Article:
𝘾𝙚𝙡𝙚𝙗𝙧𝙖𝙩𝙞𝙣𝙜 𝙩𝙝𝙚 𝙈𝙖𝙣𝙮 𝙇𝙞𝙫𝙚𝙨 𝙤𝙛 𝙋𝙖𝙪𝙡𝙞 𝙈𝙪𝙧𝙧𝙖𝙮, 𝙍𝙖𝙘𝙞𝙖𝙡 𝙖𝙣𝙙 𝙂𝙚𝙣𝙙𝙚𝙧 𝙀𝙦𝙪𝙖𝙡𝙞𝙩𝙮 𝘼𝙘𝙩𝙞𝙫𝙞𝙨𝙩
Pauli Murray's (1910-1985) activism and legal scholarship directly contributed to the eventual end of the Jim Crow laws. Murray's book "States' Laws on Race and Color" and law school writings were critical materials for the team that successfully argued Brown v. Board of Education, formally ending school segregation in America. Murray also played a role in securing equal protection for women under the law. A law review article "Jane Crow and the Law" Murray co-wrote directly inspired Ruth Bader Ginsburg's successful efforts to bring down discrimination on the basis of sex.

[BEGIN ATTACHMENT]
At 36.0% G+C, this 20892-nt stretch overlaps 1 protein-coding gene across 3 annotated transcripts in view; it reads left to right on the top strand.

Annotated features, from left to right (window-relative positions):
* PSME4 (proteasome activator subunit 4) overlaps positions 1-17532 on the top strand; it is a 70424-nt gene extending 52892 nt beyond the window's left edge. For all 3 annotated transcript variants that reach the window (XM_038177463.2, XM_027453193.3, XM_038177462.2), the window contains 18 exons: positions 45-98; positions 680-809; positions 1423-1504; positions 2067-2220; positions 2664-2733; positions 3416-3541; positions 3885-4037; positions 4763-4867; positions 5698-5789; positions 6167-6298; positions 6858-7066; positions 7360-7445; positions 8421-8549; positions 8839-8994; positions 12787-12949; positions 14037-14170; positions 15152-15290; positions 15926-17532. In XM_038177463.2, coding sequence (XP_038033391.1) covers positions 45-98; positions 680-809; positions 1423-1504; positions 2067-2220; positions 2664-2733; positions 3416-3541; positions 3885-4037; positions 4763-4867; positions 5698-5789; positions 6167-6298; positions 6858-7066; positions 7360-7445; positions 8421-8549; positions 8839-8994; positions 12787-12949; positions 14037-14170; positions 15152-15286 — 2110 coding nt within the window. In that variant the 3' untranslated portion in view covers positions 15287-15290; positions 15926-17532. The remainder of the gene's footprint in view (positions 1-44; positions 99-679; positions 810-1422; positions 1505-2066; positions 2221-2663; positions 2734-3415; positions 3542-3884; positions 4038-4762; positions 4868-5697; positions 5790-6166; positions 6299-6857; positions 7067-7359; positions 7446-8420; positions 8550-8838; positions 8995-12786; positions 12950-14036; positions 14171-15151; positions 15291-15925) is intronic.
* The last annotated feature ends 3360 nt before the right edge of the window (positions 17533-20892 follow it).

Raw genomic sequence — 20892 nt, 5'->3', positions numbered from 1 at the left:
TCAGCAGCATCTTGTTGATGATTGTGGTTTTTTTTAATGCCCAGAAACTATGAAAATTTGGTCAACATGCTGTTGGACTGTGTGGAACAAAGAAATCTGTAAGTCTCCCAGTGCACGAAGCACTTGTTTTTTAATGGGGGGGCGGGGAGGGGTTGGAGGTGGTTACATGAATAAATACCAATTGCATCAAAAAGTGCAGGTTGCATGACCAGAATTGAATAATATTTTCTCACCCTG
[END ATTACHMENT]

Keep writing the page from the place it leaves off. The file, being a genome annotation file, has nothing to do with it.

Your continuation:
Murray faced opposition and suppression from society while trying to do her work and live her life. Unknown to most, Murray actually identified as a man who was attracted to women, while using female pronouns. Throughout her adulthood, there was virtually no space afforded to non-mainstream sexual identities. Murray tried without success to obtain hormone therapy. She was unable to be open about her gender identity, faced rejection from and within academic institutions due to her sex and race, and was penalized for peacefully protesting against segregation laws. Despite these obstacles, Murray was instrumental in advancing gender equality and civil rights, and helped set the stage for the sweeping movements of the 1960s.
Photo: AP Photo/Frank C. Curtin